So I went back to my main source of cheap gear –, and found a
5-in-1 folded reflector that folds up into a small round zippered pouch and bounces open again when taken out. It includes a silver side, gold side, white, black and translucent white. The translucent white is the solid peice and the other four reflectors are a part of a reversable zippered cover that fits over the stiffer translucent board. See below. All in all with shipping and handling I think I paid about $12.00 CDN so a reasonable price for sure.

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Next, I watched this Phlearn video: which was great at explaining how to use a reflector and how to choose the correct colour for the right image! It was simple, straight-forward and used plain language. Highly recommend it if you’re wondering about reflectors!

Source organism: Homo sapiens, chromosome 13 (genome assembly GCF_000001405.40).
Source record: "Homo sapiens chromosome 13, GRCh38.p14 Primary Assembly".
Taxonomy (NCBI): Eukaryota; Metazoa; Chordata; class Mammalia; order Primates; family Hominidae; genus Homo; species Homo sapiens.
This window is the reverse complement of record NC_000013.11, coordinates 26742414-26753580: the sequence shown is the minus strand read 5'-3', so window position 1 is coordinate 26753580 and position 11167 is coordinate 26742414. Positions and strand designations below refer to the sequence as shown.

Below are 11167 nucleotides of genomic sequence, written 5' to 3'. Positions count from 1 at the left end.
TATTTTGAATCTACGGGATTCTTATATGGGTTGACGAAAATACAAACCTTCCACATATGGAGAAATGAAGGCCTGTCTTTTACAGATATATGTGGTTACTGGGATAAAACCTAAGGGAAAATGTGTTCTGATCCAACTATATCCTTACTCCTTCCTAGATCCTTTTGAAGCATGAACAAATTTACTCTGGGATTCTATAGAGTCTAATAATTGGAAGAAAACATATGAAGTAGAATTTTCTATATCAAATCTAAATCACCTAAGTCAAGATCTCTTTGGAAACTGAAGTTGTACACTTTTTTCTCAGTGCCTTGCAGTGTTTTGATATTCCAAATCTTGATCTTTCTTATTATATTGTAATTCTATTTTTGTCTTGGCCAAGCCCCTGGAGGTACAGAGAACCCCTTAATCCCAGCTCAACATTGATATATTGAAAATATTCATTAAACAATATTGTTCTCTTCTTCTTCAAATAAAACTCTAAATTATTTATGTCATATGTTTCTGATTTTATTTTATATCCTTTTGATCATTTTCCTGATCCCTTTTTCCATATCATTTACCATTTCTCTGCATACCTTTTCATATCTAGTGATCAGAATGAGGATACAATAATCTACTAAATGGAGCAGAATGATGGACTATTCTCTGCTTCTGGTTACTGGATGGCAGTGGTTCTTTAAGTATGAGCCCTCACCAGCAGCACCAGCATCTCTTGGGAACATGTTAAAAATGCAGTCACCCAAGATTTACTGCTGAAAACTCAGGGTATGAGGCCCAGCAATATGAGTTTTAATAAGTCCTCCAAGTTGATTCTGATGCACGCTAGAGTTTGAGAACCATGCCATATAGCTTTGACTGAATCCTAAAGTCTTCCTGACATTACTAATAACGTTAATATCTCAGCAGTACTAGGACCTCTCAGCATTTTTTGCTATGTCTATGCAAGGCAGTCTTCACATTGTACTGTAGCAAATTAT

Here’s the gist of what I picked up:

Silver is the most commonly used reflector. This makes sense as it takes a couple minutes to rearrange the zippered pouches to the correct colour, so it’s easier to have it ready with something reasonably adaptable no matter your setting.

Gold can give a really nice warm tone to the light.

Black can be used to cast shadow, or just break up a bit of the light to make for a more dramatic shot.

White is a very soft reflector, while the translucent white can be used to simply break up direct light, especially handy if the sun is directly overhead or particularly bright like midday with no available shade. 

 Now, for the things I learned while playing with my reflector: 

 None of the photos below have been retouched in any way. They are simply to demonstrate the quick and dirty effects the reflectors can produce, though Im sure as I play with them I’ll find more refined ways of making them work for me! Or so I hope.

First off, silver is actually very handy. It doesn’t seem to reflect any significant or particular colour onto the subject, BUT it is very bright. My subject, who started off so willing to participate, quickly lost interest (and his corneas if he’s to be believed). So getting that angle just right is essential!